The Jersey City Fire Department Arson Investigations Unit said the fire was started as the result of a gas pipe dislodged from a heater in the fifth floor studio. They said the blaze was accelerated by rags and paper and candles that were placed near the heater. They launched an arson investigation.
The investigation has so far resulted in the arrests of two employees of the building for obstructing the investigation. But no names were released and there have been no further details provided on the investigation because it is ongoing.
Last week, Capt. Lou Legregin of the Jersey City Fire Department Arson Unit, who is supervising the investigation, said that the two building employees were arrested were charged with "hindering apprehension" and that they spent a short time in custody but were released.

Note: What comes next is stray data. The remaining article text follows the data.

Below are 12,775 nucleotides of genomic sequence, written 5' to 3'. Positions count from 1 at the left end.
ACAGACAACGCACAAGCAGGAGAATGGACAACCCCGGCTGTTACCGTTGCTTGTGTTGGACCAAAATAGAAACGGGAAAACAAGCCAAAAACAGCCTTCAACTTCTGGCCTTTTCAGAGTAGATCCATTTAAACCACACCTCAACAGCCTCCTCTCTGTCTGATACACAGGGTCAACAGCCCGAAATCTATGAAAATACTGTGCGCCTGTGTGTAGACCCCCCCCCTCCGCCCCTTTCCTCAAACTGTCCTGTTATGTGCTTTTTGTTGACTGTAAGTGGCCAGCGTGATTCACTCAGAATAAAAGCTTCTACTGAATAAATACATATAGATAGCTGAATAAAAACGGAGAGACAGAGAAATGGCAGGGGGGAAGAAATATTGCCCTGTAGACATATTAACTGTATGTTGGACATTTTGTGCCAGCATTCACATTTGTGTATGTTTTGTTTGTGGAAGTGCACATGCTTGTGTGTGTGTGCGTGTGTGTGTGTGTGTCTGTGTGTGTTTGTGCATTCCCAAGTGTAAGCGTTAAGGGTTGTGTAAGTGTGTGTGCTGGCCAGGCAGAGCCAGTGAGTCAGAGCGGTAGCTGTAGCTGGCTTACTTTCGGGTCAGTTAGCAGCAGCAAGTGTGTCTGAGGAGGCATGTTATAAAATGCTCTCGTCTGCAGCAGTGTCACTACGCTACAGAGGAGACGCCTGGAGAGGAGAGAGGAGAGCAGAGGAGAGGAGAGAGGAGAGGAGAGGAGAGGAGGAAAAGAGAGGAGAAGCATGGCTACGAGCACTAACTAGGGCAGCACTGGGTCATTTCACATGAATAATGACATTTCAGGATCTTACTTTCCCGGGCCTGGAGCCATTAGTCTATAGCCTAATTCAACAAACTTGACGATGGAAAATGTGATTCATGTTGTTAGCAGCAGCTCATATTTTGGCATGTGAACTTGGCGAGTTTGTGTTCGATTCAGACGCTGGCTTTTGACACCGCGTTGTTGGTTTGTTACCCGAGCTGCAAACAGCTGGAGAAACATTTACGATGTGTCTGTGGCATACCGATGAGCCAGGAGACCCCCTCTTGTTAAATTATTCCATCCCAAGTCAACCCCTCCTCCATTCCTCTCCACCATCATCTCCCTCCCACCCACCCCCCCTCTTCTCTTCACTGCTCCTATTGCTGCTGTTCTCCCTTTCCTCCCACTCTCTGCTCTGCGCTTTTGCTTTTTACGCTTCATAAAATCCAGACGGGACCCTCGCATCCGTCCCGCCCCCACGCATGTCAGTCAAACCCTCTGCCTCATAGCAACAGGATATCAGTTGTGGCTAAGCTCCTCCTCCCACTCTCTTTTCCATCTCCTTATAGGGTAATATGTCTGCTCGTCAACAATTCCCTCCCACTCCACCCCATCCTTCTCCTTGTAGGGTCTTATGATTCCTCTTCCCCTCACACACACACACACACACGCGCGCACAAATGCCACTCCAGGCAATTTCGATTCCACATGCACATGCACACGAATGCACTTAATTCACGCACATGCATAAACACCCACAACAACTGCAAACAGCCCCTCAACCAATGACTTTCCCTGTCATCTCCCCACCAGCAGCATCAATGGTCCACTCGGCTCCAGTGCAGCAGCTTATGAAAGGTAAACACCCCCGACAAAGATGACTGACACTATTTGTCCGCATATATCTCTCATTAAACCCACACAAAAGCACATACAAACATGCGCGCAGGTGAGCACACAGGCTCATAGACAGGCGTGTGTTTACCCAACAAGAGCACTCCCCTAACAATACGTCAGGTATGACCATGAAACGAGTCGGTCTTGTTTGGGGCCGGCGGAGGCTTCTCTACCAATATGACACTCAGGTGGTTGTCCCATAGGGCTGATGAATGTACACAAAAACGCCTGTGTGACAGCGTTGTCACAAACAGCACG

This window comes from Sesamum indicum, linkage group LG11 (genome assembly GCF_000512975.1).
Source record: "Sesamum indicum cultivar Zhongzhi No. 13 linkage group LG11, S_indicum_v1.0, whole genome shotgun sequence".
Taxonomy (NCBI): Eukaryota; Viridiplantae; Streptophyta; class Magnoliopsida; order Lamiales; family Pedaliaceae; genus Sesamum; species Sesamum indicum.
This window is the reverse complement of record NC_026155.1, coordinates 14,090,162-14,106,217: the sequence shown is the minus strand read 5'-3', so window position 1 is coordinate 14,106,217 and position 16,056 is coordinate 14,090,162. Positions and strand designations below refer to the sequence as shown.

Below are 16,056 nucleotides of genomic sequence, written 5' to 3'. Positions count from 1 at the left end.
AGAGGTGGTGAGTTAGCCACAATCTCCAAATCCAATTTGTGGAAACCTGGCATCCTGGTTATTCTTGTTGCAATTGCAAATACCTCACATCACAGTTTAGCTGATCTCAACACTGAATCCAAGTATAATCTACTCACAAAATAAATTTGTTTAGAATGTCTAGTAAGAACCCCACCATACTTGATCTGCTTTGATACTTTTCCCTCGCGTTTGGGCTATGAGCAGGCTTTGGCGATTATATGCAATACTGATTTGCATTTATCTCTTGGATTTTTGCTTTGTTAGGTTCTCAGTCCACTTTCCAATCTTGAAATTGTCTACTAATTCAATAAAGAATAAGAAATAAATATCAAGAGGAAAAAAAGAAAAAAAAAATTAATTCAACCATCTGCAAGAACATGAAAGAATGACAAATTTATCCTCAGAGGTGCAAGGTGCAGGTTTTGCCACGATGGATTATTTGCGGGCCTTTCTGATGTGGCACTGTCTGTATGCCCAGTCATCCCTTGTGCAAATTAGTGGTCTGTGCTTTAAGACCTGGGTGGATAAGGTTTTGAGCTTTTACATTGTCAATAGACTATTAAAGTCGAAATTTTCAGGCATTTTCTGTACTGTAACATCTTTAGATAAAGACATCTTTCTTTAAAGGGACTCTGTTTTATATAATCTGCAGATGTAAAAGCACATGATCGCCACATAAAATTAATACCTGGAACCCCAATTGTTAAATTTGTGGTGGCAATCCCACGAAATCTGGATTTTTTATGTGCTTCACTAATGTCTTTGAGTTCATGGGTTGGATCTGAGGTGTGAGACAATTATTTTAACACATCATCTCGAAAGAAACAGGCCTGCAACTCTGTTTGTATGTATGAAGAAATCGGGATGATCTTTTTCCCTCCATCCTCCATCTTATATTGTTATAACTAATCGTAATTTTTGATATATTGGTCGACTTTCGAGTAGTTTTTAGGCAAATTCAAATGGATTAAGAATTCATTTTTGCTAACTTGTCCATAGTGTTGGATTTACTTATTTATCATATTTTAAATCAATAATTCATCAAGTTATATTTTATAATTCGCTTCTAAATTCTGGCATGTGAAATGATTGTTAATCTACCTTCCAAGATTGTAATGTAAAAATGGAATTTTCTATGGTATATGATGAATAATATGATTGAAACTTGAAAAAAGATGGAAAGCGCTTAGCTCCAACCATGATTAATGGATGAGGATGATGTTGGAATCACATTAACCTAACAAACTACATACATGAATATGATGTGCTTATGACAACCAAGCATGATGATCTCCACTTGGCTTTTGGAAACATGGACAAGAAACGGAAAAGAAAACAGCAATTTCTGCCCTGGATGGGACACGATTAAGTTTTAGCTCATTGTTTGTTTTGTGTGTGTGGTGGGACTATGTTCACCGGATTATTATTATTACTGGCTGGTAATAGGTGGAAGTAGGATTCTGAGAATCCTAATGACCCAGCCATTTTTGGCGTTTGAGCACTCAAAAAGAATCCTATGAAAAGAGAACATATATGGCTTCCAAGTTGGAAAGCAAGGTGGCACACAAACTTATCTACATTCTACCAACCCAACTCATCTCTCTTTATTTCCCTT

He said he was unaware of when they were bailed out and by whom.
Legregin also said that the investigation is still active and that a number of tenants and employees were interviewed.
"Some people came forward on their own to be interviewed, and some people came with attorneys. And then there were some who came with attorneys who did not submit to an interview," said Legregin.
When asked who were the persons who did not cooperate with the investigation, and whether these persons needed to be subpoenaed in order to be interviewed for the investigation, Legregin said that he was instructed by the Hudson County Prosecutor's Office not to offer any more details on the investigation. He said that all of the tenants who they wanted to interview cooperated. Ricardo Kaulessar can be reached at email@example.com